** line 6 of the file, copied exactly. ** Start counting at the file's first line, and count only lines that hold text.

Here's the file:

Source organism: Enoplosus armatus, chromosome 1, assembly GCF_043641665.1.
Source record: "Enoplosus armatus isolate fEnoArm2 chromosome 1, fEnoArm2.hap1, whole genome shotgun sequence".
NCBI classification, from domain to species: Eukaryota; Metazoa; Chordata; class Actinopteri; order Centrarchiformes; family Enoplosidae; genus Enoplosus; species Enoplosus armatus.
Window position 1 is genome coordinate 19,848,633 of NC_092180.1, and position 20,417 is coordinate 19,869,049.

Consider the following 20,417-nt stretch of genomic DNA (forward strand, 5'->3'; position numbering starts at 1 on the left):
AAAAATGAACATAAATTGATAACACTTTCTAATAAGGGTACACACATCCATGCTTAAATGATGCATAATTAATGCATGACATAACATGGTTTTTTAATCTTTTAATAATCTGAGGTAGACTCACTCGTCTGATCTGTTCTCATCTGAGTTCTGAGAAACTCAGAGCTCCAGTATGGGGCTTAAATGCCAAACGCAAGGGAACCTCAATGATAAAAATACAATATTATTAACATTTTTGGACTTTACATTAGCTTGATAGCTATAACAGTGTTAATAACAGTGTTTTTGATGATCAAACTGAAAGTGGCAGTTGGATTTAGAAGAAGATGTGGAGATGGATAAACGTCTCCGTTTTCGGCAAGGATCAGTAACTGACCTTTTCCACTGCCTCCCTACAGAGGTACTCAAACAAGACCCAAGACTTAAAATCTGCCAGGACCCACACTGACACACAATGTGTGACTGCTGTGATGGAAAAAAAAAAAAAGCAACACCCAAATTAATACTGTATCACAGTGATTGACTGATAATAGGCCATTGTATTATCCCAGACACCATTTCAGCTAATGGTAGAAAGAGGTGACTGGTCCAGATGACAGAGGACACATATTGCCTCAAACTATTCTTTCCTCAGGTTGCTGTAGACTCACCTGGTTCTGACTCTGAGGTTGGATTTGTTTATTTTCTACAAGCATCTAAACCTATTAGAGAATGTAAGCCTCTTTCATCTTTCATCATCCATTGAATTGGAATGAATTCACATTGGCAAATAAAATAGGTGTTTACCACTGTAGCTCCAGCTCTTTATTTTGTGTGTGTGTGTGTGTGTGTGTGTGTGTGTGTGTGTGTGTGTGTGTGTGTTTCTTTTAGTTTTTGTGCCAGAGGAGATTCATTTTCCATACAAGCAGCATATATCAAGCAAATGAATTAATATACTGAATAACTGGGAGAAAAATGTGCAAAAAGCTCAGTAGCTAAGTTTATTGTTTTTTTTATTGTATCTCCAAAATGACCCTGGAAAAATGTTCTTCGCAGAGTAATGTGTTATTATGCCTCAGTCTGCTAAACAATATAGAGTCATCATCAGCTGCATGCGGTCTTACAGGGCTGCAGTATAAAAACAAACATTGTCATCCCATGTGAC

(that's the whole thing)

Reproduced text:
AAAAATGAACATAAATTGATAACACTTTCTAATAAGGGTACACACATCCATGCTTAAATGATGCATAATTAATGCATGACATAACATGGTTTTTTAATCTTTTAATAATCTGAGGTAGACTCACTCGTCTGATCTGTTCTCATCTGAGTTCTGAGAAACTCAGAGCTCCAGTATGGGGCTTAAATGCCAAACGCAAGGGAACCTCAATGATAAAAATACAATATTATTAACATTTTTGGACTTTACATTAGCTTGATAGCTATAACAGTGTTAATAACAGTGTTTTTGATGATCAAACTGAAAGTGGCAGTTGGATTTAGAAGAAGATGTGGAGATGGATAAACGTCTCCGTTTTCGGCAAGGATCAGTAACTGACCTTTTCCACTGCCTCCCTACAGAGGTACTCAAACAAGACCCAAGACTTAAAATCTGCCAGGACCCACACTGACACACAATGTGTGACTGCTGTGATGGAAAAAAAAAAAAAGCAACACCCAAATTAATACTGTATCACAGTGATTGACTGATAATAGGCCATTGTATTATCCCAGACACCATTTCAGCTAATGGTAGAAAGAGGTGACTGGTCCAGATGACAGAGGACACATATTGCCTCAAACTATTCTTTCCTCAGGTTGCTGTAGACTCACCTGGTTCTGACTCTGAGGTTGGATTTGTTTATTTTCTACAAGCATCTAAACCTATTAGAGAATGTAAGCCTCTTTCATCTTTCATCATCCATTGAATTGGAATGAATTCACATTGGCAAATAAAATAGGTGTTTACCACTGTAGCTCCAGCTCTTTATTTTGTGTGTGTGTGTGTGTGTGTGTGTGTGTGTGTGTGTGTGTGTGTGTGTGTTTCTTTTAGTTTTTGTGCCAGAGGAGATTCATTTTCCATACAAGCAGCATATATCAAGCAAATGAATTAATATACTGAATAACTGGGAGAAAAATGTGCAAAAAGCTCAGTAGCTAAGTTTATTGTTTTTTTTATTGTATCTCCAAAATGACCCTGGAAAAATGTTCTTCGCAGAGTAATGTGTTATTATGCCTCAGTCTGCTAAACAATATAGAGTCATCATCAGCTGCATGCGGTCTTACAGGGCTGCAGTATAAAAACAAACATTGTCATCCCATGTGAC